HyPoint and Piasecki Aircraft have agreed to partner for the development of a hydrogen fuel cell system for eVTOL aircraft, which could provide four times the energy density of existing batteries, twice the power of existing hydrogen fuel cell systems, and a 50% reduction in operating costs. According to Alex Ivanenko, founder and CEO of HyPoint, “The much-anticipated arrival of eVTOLs and similar aircraft has been severely hindered by the technical limitations of existing power systems. This new strategic partnership will dramatically accelerate delivery timelines by equipping eVTOL manufacturers with next-generation hydrogen fuel cell systems that meet their unique needs. Together, HyPoint and Piasecki will work to grow the emerging eVTOL market by delivering a certified multiplatform solution for eVTOL makers. In addition, we share a common vision for making safe, cost-effective zero carbon-emission flight a reality for conscientious businesses and consumers around the world.”

Piasecki’s eVTOL PA-890 Compound Helicopter.
Photograph: Piasecki

The partnership, valued at $6.5 million USD, will first focus on the development of five 650kW hydrogen fuel cell systems for integration in Piasecki’s eVTOL PA-890 Compound Helicopter. Piasecki will retain exclusive rights to the hydrogen fuel cell systems in the PA-890, but both companies look to develop new customizable systems for purchase that could be used in other eVTOL aircraft platforms. According to HyPoint, the fuel cell systems, which use compressed air for cooling and oxygen supply, will be able to achieve 2,000 watts per kilogram of specific power, and have up to 1,500 watt-hours per kilogram of energy density. 

“We are laser-focused on the development and qualification of a 650kW system for our PA-890 eVTOL Compound Helicopter, which would be the world’s first manned hydrogen-powered helicopter. Success will pave the way for collaboration with other eVTOL OEMs with different platform sizes to ensure broad application of this technology,” said John Piasecki, president and CEO of Piasecki, “Initial lab testing funded by Piasecki last winter demonstrated the technical viability of HyPoint’s hydrogen fuel cell system. While we are benchmarking HyPoint’s technology against alternatives and continue to rigorously test and validate findings, we are very optimistic. Our objective is to develop full-scale systems within two years to support on-aircraft certification testing in 2024 and fulfill existing customer orders for up to 325 units starting in 2025.”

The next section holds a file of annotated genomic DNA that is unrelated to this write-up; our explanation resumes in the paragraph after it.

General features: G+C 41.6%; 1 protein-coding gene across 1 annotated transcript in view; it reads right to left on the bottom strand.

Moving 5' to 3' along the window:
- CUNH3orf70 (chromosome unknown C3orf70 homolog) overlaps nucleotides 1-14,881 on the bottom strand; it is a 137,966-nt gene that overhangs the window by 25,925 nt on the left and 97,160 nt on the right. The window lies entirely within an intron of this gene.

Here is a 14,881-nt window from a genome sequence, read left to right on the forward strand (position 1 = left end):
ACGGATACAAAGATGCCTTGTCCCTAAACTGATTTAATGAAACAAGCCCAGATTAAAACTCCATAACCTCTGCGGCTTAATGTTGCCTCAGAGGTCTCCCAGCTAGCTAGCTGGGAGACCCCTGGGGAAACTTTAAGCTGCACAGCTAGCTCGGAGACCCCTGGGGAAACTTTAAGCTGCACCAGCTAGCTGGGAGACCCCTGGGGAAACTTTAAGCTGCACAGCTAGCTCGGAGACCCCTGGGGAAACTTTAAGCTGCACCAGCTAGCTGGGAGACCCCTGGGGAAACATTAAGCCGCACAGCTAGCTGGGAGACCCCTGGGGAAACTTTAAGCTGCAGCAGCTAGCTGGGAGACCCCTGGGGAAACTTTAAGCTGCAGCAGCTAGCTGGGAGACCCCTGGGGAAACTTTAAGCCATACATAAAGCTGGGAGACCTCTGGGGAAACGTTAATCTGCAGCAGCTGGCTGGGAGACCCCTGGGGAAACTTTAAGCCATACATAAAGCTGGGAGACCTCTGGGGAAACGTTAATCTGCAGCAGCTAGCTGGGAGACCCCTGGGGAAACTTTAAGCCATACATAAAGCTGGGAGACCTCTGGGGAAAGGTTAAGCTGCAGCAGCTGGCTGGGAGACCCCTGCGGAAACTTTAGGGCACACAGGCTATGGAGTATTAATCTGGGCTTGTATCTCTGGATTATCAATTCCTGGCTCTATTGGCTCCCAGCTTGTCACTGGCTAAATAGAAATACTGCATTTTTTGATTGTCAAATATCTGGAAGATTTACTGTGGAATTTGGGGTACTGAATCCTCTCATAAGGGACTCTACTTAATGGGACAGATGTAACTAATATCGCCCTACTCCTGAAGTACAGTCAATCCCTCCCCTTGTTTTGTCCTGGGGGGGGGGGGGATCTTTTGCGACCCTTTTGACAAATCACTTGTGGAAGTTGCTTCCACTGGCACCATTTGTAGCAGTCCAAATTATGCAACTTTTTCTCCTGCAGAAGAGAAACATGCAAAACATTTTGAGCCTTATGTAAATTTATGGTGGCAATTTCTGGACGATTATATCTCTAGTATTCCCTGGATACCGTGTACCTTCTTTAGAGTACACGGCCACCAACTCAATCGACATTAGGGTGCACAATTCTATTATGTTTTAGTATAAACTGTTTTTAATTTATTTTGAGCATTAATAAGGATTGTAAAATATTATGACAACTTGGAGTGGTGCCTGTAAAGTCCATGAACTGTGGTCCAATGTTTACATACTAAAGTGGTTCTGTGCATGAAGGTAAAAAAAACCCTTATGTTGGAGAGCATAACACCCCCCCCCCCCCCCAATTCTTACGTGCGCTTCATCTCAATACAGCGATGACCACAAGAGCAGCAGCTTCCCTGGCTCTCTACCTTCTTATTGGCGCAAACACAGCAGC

Another probable eVTOL to use this technology could be Urban Aeronautics’ CityHawk. HyPoint and Urban Aeronautics reached an agreement to integrate hydrogen fuel cells into the CityHawk on June 2020.
Photograph: Urban Aeronautics

Why it’s important: HyPoint and Piasecki’s partnership aims to bring an energy solution to vertical aircraft other than rechargeable lithium-ion batteries. The development of hydrogen-based energy could be lucrative, considering that hydrogen fuel cell systems could outperform current lithium-ion battery technology in range through improving energy density by weight. While many eVTOL platforms will still use on lithium-ion solutions, others may adopt hydrogen-powered configurations where it makes the most sense for their various designs and missions. 

Source // Aviation Today

Posted by Ian Shin

Leave a reply

Your email address will not be published. Required fields are marked *